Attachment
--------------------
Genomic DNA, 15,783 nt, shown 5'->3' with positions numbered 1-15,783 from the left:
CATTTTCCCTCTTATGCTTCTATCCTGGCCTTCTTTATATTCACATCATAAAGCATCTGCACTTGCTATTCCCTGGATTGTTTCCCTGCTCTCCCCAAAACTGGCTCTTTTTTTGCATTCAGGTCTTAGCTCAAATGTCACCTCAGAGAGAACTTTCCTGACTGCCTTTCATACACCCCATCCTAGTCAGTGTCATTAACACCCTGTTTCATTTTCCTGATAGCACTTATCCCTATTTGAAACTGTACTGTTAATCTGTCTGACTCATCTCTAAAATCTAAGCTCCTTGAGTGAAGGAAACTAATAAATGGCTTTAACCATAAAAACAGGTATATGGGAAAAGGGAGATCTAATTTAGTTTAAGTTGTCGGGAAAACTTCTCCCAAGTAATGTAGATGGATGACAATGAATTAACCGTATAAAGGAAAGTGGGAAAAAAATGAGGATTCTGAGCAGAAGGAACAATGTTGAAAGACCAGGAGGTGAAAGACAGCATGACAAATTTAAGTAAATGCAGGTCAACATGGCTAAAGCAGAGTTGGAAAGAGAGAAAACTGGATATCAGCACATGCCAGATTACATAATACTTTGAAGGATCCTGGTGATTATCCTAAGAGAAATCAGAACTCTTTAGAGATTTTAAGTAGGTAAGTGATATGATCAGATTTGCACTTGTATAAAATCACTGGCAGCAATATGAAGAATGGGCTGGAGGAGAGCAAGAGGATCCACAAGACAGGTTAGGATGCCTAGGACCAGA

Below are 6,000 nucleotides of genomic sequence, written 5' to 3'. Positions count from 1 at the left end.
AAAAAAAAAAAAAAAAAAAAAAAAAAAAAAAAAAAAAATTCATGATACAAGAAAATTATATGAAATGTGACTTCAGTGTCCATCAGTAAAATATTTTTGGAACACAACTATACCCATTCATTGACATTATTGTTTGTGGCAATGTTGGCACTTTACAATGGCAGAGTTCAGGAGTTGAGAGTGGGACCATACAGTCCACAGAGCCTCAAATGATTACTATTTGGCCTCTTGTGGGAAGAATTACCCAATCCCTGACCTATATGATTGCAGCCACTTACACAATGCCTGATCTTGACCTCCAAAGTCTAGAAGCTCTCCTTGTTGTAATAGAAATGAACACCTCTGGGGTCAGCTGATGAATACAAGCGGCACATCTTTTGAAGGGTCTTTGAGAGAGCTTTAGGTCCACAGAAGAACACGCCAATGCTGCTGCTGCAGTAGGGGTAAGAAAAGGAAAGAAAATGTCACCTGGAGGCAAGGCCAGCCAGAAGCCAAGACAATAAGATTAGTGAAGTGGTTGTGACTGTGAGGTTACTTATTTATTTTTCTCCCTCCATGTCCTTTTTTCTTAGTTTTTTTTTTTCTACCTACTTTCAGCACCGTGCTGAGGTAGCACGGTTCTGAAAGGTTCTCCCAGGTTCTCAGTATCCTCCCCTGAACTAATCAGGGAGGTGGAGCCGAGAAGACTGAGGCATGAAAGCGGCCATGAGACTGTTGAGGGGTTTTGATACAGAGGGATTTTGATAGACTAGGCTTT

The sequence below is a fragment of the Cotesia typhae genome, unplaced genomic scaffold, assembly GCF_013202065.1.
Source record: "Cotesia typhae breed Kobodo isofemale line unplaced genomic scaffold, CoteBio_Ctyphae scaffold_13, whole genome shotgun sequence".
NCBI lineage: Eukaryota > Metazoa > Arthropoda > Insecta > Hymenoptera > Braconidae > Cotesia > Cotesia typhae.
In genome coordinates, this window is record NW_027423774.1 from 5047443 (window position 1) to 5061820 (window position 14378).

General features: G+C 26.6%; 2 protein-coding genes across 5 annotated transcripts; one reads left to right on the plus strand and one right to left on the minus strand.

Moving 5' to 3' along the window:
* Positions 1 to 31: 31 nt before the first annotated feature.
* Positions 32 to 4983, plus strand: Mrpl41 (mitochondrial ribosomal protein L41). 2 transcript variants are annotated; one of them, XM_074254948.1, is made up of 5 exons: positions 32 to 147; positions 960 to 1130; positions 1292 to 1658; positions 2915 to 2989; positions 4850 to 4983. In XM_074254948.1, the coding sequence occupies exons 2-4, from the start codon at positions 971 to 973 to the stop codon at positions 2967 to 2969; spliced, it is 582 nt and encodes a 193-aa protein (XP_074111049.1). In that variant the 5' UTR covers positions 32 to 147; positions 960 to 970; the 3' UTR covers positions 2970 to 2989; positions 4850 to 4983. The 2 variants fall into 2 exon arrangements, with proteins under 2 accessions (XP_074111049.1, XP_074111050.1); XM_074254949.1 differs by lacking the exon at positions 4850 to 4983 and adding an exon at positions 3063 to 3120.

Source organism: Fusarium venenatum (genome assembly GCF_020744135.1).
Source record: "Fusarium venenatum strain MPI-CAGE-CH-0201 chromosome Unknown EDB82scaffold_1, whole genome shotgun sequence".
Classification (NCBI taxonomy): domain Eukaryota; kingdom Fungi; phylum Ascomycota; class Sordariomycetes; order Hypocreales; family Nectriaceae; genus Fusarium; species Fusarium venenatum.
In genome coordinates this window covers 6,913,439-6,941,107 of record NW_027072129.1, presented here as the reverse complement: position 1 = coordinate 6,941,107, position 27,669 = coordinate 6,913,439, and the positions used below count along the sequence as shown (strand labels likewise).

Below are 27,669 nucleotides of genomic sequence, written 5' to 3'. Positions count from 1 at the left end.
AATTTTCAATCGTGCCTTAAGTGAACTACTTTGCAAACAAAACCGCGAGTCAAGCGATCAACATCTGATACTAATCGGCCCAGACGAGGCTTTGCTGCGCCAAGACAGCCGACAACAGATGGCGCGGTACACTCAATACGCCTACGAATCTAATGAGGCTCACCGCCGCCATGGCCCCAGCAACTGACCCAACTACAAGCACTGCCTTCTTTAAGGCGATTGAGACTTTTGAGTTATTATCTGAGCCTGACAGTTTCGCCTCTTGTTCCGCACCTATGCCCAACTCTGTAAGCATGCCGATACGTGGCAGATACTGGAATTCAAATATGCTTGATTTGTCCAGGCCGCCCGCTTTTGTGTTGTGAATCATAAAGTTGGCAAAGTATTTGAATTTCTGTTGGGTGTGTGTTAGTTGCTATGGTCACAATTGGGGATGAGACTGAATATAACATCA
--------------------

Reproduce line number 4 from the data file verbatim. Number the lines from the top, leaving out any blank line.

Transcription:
AAAAAAAAAAAAAAAAAAAAAAAAAAAAAAAAAAAAAATTCATGATACAAGAAAATTATATGAAATGTGACTTCAGTGTCCATCAGTAAAATATTTTTGGAACACAACTATACCCATTCATTGACATTATTGTTTGTGGCAATGTTGGCACTTTACAATGGCAGAGTTCAGGAGTTGAGAGTGGGACCATACAGTCCACAGAGCCTCAAATGATTACTATTTGGCCTCTTGTGGGAAGAATTACCCAATCCCTGACCTATATGATTGCAGCCACTTACACAATGCCTGATCTTGACCTCCAAAGTCTAGAAGCTCTCCTTGTTGTAATAGAAATGAACACCTCTGGGGTCAGCTGATGAATACAAGCGGCACATCTTTTGAAGGGTCTTTGAGAGAGCTTTAGGTCCACAGAAGAACACGCCAATGCTGCTGCTGCAGTAGGGGTAAGAAAAGGAAAGAAAATGTCACCTGGAGGCAAGGCCAGCCAGAAGCCAAGACAATAAGATTAGTGAAGTGGTTGTGACTGTGAGGTTACTTATTTATTTTTCTCCCTCCATGTCCTTTTTTCTTAGTTTTTTTTTTTCTACCTACTTTCAGCACCGTGCTGAGGTAGCACGGTTCTGAAAGGTTCTCCCAGGTTCTCAGTATCCTCCCCTGAACTAATCAGGGAGGTGGAGCCGAGAAGACTGAGGCATGAAAGCGGCCATGAGACTGTTGAGGGGTTTTGATACAGAGGGATTTTGATAGACTAGGCTTT